Sixteen-year-old Cassie Jo Stoddard agreed to house sit for relatives on the weekend of September 22, 2006. It was something the teenager had done before…but this time something went terribly wrong. When the family returned home at the end of the weekend they found Cassie lying on their living room floor brutally stabbed to death.
Detectives focused on two of Cassie’s classmates who had briefly visited her on the night that she was murdered: Torey Adamcik and Brian Draper. Initially both boys denied any knowledge of the crime, but after two separate interrogations, Brian Draper told detectives a chilling story of murder straight out of a horror movie. The two boys were immediately arrested, and a shocking videotape was discovered that seemed to depict the two teens not only planning the cold-blooded murder, but celebrating it.
Community outrage was strong and immediate. The public demanded justice. But was the video actually what it appeared to be: a cold-blooded documentary that detailed the plotting of Cassie’s murder; or something else entirely? Could anyone uncover the truth in time and convince a jury that sometimes things aren't always what they appear to be?
The Guilty Innocent is narrated by Shannon Adamcik, mother of Torey, one of the accused boys. It takes readers behind the scenes of a trial where prosecutors cared more about public opinion than truth, defense attorneys, who had never argued a murder case, were in over their heads, and a young boy’s life hung in the balance.
The United States is the only country in the world that will charge a juvenile as an adult and sentence them to life without parole. As the mother of one such child, I know exactly what happens when a juvenile is placed in adult court where they cannot defend themselves. They are immediately cut off from all human contact, locked in isolation, and railroaded through a justice system they simply cannot comprehend. Consequently, many of these juveniles are sentenced too much longer and harsher terms than their adult counterparts. I've personally lived through this, and I was compelled to write about it.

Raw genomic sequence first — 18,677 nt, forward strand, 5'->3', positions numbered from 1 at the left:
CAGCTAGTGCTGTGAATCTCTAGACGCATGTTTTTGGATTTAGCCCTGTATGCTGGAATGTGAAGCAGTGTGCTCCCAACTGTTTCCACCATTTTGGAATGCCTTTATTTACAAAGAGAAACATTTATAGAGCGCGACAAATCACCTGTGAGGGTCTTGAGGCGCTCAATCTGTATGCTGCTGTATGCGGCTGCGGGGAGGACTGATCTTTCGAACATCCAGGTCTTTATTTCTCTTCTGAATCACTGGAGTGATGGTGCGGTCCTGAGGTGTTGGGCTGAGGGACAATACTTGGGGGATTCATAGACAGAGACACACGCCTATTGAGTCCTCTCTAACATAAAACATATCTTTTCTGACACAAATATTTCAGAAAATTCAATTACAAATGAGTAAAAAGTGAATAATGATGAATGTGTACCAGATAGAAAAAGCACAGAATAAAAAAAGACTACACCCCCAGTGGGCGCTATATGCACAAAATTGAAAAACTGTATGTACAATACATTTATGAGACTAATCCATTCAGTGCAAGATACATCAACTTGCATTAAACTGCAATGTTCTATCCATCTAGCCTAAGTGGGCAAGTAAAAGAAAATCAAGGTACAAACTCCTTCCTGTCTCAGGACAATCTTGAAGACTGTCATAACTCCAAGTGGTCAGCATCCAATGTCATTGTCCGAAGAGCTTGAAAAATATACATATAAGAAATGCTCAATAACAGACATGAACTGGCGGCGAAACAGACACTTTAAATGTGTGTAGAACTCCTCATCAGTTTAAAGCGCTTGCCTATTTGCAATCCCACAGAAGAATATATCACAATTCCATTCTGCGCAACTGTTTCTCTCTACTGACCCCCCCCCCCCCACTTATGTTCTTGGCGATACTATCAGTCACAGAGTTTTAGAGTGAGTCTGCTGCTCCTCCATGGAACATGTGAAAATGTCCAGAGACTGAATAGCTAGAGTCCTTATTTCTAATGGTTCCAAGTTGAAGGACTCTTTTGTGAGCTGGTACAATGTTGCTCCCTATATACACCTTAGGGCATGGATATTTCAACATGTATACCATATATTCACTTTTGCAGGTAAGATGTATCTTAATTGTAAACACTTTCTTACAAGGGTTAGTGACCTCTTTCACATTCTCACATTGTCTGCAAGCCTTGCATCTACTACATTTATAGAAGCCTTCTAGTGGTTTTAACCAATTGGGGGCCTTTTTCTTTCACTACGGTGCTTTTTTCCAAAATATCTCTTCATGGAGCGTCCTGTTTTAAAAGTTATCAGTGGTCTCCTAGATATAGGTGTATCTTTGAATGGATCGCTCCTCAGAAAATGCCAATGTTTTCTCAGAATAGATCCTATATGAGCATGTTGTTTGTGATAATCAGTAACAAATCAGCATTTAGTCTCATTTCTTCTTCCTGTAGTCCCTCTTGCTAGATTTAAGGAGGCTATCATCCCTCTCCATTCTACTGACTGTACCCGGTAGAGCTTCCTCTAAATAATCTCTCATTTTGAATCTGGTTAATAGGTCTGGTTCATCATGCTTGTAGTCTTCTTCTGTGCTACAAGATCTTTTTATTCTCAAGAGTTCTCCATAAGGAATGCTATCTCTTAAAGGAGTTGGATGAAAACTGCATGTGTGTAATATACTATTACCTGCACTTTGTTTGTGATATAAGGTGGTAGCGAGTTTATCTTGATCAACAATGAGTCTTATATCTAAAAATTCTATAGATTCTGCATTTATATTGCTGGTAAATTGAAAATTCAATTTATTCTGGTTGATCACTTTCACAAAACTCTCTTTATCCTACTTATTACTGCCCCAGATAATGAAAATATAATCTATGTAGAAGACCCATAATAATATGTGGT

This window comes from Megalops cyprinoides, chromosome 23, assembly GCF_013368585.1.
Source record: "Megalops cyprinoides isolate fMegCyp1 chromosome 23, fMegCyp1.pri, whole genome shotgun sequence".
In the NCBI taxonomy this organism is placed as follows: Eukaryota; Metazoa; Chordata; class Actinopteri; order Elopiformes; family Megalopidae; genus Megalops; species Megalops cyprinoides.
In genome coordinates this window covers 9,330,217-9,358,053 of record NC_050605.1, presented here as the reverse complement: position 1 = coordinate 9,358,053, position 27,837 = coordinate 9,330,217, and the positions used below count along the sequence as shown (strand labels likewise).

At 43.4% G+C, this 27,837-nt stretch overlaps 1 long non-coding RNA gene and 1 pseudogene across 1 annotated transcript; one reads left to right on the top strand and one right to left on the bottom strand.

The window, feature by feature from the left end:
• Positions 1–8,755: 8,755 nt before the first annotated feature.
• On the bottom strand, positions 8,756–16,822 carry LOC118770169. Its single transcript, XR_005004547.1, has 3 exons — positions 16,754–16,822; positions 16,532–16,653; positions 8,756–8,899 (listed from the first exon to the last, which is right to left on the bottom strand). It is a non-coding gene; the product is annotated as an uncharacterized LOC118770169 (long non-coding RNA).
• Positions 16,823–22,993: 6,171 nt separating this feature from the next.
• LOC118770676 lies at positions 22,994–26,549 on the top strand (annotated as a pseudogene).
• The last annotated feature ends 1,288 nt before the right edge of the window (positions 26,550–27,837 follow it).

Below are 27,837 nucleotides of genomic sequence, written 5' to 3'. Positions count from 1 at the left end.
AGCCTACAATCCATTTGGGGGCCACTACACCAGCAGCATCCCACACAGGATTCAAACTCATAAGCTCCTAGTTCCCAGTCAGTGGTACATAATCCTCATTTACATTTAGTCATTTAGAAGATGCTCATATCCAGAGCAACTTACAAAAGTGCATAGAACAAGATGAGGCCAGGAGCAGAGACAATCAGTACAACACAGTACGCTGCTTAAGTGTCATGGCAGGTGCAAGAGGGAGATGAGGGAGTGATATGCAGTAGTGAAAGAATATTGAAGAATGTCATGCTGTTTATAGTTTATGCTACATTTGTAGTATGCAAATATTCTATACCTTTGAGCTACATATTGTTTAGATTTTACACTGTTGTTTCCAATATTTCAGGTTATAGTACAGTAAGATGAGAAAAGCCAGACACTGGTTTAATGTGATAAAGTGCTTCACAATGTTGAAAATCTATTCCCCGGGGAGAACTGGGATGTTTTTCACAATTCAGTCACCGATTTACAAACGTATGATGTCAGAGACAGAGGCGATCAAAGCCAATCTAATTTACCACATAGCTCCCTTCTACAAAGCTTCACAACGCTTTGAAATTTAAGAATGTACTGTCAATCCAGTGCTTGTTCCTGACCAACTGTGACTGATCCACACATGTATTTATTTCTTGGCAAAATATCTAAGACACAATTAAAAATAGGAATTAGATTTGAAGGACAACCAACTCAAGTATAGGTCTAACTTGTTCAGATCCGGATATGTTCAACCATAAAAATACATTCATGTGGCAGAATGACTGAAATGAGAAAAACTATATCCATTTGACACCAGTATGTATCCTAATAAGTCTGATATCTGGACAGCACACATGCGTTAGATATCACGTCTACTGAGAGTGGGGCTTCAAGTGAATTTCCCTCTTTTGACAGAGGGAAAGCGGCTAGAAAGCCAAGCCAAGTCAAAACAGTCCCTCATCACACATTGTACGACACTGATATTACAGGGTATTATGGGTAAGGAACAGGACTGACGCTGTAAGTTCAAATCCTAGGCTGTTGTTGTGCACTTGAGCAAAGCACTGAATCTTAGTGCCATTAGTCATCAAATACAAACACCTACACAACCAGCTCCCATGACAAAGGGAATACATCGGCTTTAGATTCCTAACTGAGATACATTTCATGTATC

I began for the simple reason that I had lived through this horrendous ordeal and I ached for someone to confide in. But reliving the most painful part of my life was extraordinarily difficult. Ultimately the only reason that I was able to persevere was my deep belief that the story was important and needed to be told. That is still true.
This is a true story and no one can tell it better than the people who lived it. A crime reporter can look at the details of a case, but they cannot tell you how it feels to live through it. I can and I did. I used the pre-trial and trial transcripts, copies of the police reports, the autopsy and DNA reports, and DVD recordings of all of the evidence in the case. I've done copious research. But more importantly, I take readers step-by-step through what it feels like when your 16-year-old son is accused of first-degree murder; all the odds are stacked against him; and his defense is in the hands of attorneys you can’t fully trust to come through for you.